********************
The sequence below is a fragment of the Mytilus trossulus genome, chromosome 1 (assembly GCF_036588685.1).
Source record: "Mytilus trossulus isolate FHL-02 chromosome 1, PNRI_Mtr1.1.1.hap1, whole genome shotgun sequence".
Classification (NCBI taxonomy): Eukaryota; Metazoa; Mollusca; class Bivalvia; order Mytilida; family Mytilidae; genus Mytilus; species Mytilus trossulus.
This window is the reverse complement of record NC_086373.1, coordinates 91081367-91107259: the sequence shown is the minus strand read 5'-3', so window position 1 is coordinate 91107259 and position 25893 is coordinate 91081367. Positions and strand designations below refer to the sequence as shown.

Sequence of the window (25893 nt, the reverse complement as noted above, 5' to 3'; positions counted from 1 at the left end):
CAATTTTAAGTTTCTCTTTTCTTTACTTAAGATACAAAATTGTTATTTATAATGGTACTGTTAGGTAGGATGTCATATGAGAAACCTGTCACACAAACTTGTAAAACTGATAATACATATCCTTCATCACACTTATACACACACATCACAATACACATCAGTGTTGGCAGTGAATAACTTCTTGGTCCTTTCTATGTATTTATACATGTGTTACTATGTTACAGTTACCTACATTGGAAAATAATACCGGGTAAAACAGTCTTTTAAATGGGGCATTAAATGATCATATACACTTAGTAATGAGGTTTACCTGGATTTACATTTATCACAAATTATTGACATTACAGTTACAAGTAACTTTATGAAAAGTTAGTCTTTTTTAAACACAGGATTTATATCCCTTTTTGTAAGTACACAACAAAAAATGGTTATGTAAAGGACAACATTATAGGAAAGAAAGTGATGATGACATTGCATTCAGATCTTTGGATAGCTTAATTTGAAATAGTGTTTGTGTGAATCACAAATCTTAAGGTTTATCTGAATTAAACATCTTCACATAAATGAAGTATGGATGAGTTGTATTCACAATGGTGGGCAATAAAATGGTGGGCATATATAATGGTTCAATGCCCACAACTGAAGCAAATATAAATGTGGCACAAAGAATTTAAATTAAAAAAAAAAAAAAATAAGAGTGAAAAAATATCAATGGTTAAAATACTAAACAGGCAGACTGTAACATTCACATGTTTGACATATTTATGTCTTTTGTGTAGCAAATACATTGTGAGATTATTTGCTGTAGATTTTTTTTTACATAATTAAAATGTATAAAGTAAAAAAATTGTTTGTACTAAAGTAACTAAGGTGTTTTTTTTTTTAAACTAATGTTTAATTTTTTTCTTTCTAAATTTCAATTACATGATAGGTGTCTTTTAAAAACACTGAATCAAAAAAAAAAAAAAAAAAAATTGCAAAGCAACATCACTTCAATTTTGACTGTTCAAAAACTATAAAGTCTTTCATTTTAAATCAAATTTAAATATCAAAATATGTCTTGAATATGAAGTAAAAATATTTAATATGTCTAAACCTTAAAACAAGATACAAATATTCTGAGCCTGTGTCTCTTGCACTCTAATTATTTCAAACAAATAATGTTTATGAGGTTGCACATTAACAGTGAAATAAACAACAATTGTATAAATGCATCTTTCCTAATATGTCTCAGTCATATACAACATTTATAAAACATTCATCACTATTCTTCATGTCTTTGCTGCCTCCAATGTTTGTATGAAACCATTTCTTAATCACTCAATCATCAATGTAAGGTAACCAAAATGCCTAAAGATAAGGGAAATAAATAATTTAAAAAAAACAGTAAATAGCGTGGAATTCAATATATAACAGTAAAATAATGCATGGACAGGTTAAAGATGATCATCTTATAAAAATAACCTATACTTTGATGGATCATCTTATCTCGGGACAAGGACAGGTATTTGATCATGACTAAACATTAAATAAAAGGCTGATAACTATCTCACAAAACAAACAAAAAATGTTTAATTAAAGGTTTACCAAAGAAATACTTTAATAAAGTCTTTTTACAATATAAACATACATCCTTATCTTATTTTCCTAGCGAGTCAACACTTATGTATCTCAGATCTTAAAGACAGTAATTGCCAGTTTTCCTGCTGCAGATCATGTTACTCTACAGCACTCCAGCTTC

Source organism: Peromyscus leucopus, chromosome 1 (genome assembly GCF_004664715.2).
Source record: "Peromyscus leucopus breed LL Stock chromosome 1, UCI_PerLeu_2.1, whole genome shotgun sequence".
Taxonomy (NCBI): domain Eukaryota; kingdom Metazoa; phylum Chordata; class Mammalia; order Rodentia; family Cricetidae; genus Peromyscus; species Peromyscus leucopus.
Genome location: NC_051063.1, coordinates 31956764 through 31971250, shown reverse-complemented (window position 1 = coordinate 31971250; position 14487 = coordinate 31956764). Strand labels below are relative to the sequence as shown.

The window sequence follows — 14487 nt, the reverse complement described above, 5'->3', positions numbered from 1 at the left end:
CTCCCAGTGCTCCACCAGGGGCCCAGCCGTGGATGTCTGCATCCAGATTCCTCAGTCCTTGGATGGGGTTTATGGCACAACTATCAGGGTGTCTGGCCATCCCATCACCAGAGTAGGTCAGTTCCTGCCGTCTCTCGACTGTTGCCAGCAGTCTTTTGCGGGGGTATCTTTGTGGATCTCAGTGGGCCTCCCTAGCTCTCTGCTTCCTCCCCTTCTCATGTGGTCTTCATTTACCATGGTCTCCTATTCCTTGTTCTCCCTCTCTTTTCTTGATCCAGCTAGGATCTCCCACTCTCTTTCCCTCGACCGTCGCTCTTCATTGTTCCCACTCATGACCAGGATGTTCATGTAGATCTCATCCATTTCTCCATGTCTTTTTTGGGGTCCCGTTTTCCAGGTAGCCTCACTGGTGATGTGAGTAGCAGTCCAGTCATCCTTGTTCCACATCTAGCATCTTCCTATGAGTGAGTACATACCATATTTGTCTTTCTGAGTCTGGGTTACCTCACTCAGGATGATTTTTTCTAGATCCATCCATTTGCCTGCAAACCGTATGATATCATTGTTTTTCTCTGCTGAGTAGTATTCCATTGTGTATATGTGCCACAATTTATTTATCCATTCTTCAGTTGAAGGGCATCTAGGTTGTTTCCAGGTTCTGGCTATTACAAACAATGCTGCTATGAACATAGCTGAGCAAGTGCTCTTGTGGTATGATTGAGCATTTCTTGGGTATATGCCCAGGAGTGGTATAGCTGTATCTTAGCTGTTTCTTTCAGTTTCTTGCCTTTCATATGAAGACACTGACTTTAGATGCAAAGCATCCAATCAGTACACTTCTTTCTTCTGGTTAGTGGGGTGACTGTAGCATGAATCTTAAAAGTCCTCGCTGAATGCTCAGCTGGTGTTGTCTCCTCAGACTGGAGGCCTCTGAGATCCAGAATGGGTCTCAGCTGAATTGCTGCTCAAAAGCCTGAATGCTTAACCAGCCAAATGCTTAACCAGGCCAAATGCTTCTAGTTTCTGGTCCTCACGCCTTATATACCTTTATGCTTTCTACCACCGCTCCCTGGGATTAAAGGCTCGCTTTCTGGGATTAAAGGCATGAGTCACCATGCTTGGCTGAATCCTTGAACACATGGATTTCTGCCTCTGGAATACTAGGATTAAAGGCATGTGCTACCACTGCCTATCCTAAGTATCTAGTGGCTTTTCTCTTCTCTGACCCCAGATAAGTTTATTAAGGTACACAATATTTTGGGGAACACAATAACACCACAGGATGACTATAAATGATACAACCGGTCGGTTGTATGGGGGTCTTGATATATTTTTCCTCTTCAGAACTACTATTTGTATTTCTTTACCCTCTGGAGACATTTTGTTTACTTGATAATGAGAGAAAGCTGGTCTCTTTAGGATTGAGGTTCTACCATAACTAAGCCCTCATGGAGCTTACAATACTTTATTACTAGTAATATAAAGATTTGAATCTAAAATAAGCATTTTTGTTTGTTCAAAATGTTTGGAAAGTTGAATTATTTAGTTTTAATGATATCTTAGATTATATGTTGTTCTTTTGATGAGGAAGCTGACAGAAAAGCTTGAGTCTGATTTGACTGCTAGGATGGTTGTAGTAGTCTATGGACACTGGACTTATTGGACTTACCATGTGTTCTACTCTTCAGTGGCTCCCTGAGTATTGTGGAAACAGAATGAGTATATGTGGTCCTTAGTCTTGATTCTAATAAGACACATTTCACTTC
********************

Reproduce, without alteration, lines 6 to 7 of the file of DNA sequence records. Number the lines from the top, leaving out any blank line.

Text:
CAATTTTAAGTTTCTCTTTTCTTTACTTAAGATACAAAATTGTTATTTATAATGGTACTGTTAGGTAGGATGTCATATGAGAAACCTGTCACACAAACTTGTAAAACTGATAATACATATCCTTCATCACACTTATACACACACATCACAATACACATCAGTGTTGGCAGTGAATAACTTCTTGGTCCTTTCTATGTATTTATACATGTGTTACTATGTTACAGTTACCTACATTGGAAAATAATACCGGGTAAAACAGTCTTTTAAATGGGGCATTAAATGATCATATACACTTAGTAATGAGGTTTACCTGGATTTACATTTATCACAAATTATTGACATTACAGTTACAAGTAACTTTATGAAAAGTTAGTCTTTTTTAAACACAGGATTTATATCCCTTTTTGTAAGTACACAACAAAAAATGGTTATGTAAAGGACAACATTATAGGAAAGAAAGTGATGATGACATTGCATTCAGATCTTTGGATAGCTTAATTTGAAATAGTGTTTGTGTGAATCACAAATCTTAAGGTTTATCTGAATTAAACATCTTCACATAAATGAAGTATGGATGAGTTGTATTCACAATGGTGGGCAATAAAATGGTGGGCATATATAATGGTTCAATGCCCACAACTGAAGCAAATATAAATGTGGCACAAAGAATTTAAATTAAAAAAAAAAAAAAATAAGAGTGAAAAAATATCAATGGTTAAAATACTAAACAGGCAGACTGTAACATTCACATGTTTGACATATTTATGTCTTTTGTGTAGCAAATACATTGTGAGATTATTTGCTGTAGATTTTTTTTTACATAATTAAAATGTATAAAGTAAAAAAATTGTTTGTACTAAAGTAACTAAGGTGTTTTTTTTTTTAAACTAATGTTTAATTTTTTTCTTTCTAAATTTCAATTACATGATAGGTGTCTTTTAAAAACACTGAATCAAAAAAAAAAAAAAAAAAAATTGCAAAGCAACATCACTTCAATTTTGACTGTTCAAAAACTATAAAGTCTTTCATTTTAAATCAAATTTAAATATCAAAATATGTCTTGAATATGAAGTAAAAATATTTAATATGTCTAAACCTTAAAACAAGATACAAATATTCTGAGCCTGTGTCTCTTGCACTCTAATTATTTCAAACAAATAATGTTTATGAGGTTGCACATTAACAGTGAAATAAACAACAATTGTATAAATGCATCTTTCCTAATATGTCTCAGTCATATACAACATTTATAAAACATTCATCACTATTCTTCATGTCTTTGCTGCCTCCAATGTTTGTATGAAACCATTTCTTAATCACTCAATCATCAATGTAAGGTAACCAAAATGCCTAAAGATAAGGGAAATAAATAATTTAAAAAAAACAGTAAATAGCGTGGAATTCAATATATAACAGTAAAATAATGCATGGACAGGTTAAAGATGATCATCTTATAAAAATAACCTATACTTTGATGGATCATCTTATCTCGGGACAAGGACAGGTATTTGATCATGACTAAACATTAAATAAAAGGCTGATAACTATCTCACAAAACAAACAAAAAATGTTTAATTAAAGGTTTACCAAAGAAATACTTTAATAAAGTCTTTTTACAATATAAACATACATCCTTATCTTATTTTCCTAGCGAGTCAACACTTATGTATCTCAGATCTTAAAGACAGTAATTGCCAGTTTTCCTGCTGCAGATCATGTTACTCTACAGCACTCCAGCTTC

Source organism: Peromyscus leucopus, chromosome 1 (genome assembly GCF_004664715.2).